Australian scientists are zapping “mini brains” they have grown in a laboratory to make them come to life.
It’s a real-life, good-news version of the famous novel Frankenstein, about a scientist who brings a monster to life in a mysterious lab experiment.
The real “mini brains” are living, human, brain-like pieces grown from adult skin cells.
University of Wollongong (NSW) scientists, who will present their world-first research at the Australasian Neuroscience Society meeting in Adelaide, South Australia this week, say their breakthrough will first be used to more accurately test medicines for common brain diseases.
“By testing it with 3D human tissues* at the bench (rather than in a person), you can get a better idea and have greater confidence in how the drugs work in human tissues,” said lead researcher Associate Professor Jeremy Crook.
The development could also lead to electrically stimulating* a patient’s brain to boost how well medicines work, so that the patient can take a smaller dose for a greater effect.
In the future, the techniques could be used to create human tissue that can be transplanted into the human body to repair injured sites.
GROWING ‘MINI BRAINS’
The technique of creating these “brains on the dish” – which means they are grown in a special dish in a laboratory – starts with human skin or blood cells.
These cells are reprogrammed to become a type of stem cell. Stem cells are cells that can be turned into any sort of specialised cell in the body, a bit like a wildcard in UNO or a blank tile in Scrabble.
In this case, they are turned into brain cells.
The cells are then set in gel and electricity is passed through the cell-and-gel mixture to stimulate their development into balls of connected, functioning brain cells.
Assoc Prof Crook said their work was based on using electricity in the way it is naturally used in the human body.
“All the tissues in our bodies have bio* electricity. It’s important for the way the cells behave during development in utero*, and it’s also important for tissue healing after injury or trauma*,” Associate Prof Crook said.
“We’re not trying to generate a monster or whole person here like Frankenstein, but we’re applying electrical stimulation to activate* tissue development and function.
“Our technology allows us to mature the cells more quickly and they become more responsive* to drug treatment after stimulation.”
English writer Mary Shelley’s Frankenstein; or The Modern Prometheus, is one of the world’s most famous novels and many regard it as the first science-fiction story.
Shelley was only 20 when it was published in 1818. The idea came to her in a dream.
It tells the story of a young scientist, Victor Frankenstein, who tries to create a beautiful human-like person but instead creates a huge and ugly monster. When the creature comes to life, he’s so horrified by what he has created he runs away.
The novel doesn’t explain how the monster comes to life, but many later versions of the story suggest electrical currents or a mysterious spark are used. In some versions, the scientist captures the electricity from lightning.
The monster’s character is so well known it pops up everywhere, including as a Halloween costume. Many people think the monster’s name is Frankenstein, but the scientist didn’t give it a name, instead referring to it as the creature, the thing, being, devil and many other words.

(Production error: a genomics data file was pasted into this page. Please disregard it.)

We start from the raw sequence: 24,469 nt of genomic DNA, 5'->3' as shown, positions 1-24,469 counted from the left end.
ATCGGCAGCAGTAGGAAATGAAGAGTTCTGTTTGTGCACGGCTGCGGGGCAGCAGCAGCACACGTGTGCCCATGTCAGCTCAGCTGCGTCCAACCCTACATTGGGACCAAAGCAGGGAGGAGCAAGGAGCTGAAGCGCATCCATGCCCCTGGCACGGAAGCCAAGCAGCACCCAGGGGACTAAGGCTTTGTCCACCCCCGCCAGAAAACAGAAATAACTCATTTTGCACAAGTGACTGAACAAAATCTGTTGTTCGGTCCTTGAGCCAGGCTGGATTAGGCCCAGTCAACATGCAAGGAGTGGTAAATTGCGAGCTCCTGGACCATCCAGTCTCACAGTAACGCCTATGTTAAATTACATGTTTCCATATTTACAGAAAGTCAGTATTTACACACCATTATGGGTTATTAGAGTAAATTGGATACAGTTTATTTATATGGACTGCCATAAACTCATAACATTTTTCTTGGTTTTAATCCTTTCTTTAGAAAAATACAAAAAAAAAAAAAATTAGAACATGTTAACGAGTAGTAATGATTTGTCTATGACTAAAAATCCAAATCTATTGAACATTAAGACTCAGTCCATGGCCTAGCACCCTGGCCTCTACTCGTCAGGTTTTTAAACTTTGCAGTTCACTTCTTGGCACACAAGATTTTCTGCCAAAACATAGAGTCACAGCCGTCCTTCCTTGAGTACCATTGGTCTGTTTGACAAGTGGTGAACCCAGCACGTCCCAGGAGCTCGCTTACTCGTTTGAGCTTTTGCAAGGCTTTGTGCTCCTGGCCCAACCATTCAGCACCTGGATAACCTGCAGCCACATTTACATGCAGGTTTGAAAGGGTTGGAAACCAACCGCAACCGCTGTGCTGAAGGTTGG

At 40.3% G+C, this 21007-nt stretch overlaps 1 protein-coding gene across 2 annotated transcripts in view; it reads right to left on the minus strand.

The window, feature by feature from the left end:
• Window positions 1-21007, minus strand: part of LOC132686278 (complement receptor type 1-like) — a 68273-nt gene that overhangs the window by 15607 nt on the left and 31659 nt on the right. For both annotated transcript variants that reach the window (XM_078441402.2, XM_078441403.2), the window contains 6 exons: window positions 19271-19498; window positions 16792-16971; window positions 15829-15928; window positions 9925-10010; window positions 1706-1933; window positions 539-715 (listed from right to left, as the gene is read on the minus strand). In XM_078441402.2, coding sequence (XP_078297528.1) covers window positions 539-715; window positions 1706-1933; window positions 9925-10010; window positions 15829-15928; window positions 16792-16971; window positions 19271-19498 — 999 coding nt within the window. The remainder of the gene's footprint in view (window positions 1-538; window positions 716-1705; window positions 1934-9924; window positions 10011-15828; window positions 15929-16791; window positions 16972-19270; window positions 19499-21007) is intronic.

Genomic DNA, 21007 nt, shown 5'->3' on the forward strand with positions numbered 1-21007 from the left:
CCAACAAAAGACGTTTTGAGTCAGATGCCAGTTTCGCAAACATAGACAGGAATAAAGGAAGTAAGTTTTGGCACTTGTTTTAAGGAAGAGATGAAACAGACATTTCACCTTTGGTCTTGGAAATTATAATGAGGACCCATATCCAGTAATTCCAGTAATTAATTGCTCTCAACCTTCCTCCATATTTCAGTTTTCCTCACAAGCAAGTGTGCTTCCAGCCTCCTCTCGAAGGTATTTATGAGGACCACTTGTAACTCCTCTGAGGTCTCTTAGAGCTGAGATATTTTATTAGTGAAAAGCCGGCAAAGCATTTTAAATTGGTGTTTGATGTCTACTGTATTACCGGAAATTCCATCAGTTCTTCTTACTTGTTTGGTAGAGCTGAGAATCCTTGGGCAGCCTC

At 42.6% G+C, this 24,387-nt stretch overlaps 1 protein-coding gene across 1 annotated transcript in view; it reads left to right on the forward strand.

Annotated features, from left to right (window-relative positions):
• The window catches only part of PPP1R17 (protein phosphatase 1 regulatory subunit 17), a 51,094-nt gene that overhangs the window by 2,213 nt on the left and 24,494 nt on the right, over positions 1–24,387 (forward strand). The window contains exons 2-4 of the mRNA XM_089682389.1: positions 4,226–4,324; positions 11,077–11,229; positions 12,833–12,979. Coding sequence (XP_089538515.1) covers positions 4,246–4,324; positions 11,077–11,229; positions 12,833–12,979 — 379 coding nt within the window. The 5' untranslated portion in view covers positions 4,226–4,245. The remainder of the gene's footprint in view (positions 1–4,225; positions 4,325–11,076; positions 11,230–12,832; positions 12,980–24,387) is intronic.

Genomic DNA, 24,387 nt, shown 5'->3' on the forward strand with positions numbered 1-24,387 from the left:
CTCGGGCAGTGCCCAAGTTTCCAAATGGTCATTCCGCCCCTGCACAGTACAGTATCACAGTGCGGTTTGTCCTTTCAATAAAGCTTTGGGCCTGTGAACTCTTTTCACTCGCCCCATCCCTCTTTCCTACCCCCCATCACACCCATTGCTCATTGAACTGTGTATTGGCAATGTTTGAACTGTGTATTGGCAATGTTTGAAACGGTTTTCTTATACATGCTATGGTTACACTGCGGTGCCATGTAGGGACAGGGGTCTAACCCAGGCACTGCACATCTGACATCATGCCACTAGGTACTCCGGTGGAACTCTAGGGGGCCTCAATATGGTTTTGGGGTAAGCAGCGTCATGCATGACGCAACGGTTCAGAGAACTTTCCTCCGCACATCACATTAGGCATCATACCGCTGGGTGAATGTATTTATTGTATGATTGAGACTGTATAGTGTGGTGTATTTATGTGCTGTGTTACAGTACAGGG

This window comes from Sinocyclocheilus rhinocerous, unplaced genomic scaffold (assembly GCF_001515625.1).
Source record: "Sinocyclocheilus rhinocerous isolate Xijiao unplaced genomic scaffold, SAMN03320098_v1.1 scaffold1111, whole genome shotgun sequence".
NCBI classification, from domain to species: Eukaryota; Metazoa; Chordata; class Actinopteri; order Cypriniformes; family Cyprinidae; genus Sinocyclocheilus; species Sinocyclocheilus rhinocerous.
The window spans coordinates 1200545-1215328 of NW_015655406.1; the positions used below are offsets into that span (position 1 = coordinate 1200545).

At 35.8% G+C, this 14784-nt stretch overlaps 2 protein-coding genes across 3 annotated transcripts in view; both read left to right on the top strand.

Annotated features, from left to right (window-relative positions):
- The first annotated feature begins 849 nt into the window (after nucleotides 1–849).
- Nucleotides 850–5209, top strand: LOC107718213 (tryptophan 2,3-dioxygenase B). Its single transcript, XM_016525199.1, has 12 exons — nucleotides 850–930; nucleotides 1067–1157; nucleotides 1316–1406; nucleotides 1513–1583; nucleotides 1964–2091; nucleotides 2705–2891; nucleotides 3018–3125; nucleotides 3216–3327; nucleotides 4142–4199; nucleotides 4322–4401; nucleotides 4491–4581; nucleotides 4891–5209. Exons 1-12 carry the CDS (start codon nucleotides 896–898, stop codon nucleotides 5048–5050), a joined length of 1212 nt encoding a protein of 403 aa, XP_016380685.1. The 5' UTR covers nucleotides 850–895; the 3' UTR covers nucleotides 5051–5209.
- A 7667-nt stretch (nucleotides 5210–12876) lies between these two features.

- tissues: a group of cells of a living or once living thing; skin or muscle are types of tissue
- stimulating: making something start to happen
- bio: to do with living things
- in utero: before birth
- trauma: damage or injury
- activate: make something happen
- responsive: changes as a reaction to a stimulus, or something happening to it
- What would be a benefit of boosting how well medicines work?
- Explain what you understand stem cells to be.
- Are the scientists trying to create a whole person?
- List three facts about Frankenstein the novel.
- In the original novel, how did the monster come to life?
LISTEN TO THIS STORY
1. Interview a scientist
Imagine you had the opportunity to interview the lead scientist involved in this research. What would you ask?
After reading the article, come up with 5 questions not answered in the article that you would like to ask about the science involved in this research.
Time: allow 15 minutes to complete this activity
Curriculum Links: English, Science
Can you write your own Frankenstein story?
Use the information in the article to help you set the scene to write your own science-fiction story. Begin your story including details of why the ‘brains’ were being grown. You might like to introduce characters (for example: scientists working in the laboratory, cleaners, an evil scientist). Then you need to create a ‘problem’ (or complication) for your story. What happens to the brains? Do they come alive? Or does a character decide to use them for ‘evil’? How can your characters solve the problem? Think of a fitting solution to the problem and a conclusion to your story.
When telling your story, use descriptive language that helps your reader to imagine what is happening and what the scene looks like. You can make your story, scary (like the original Frankenstein) or more comical.
Time: allow 50 minutes to complete this activity
Curriculum Links: English, Science
After reading the article, with a partner, highlight as many connectives as you can find in pink. Discuss if these are being used as conjunctions, or to join ideas and create flow.
HAVE YOUR SAY: How does it make you feel to think scientists are growing and powering up brain cells? Do you think it’s great or not?
No one-word answers. Use full sentences to explain your thinking. No comments will be published until approved by editors.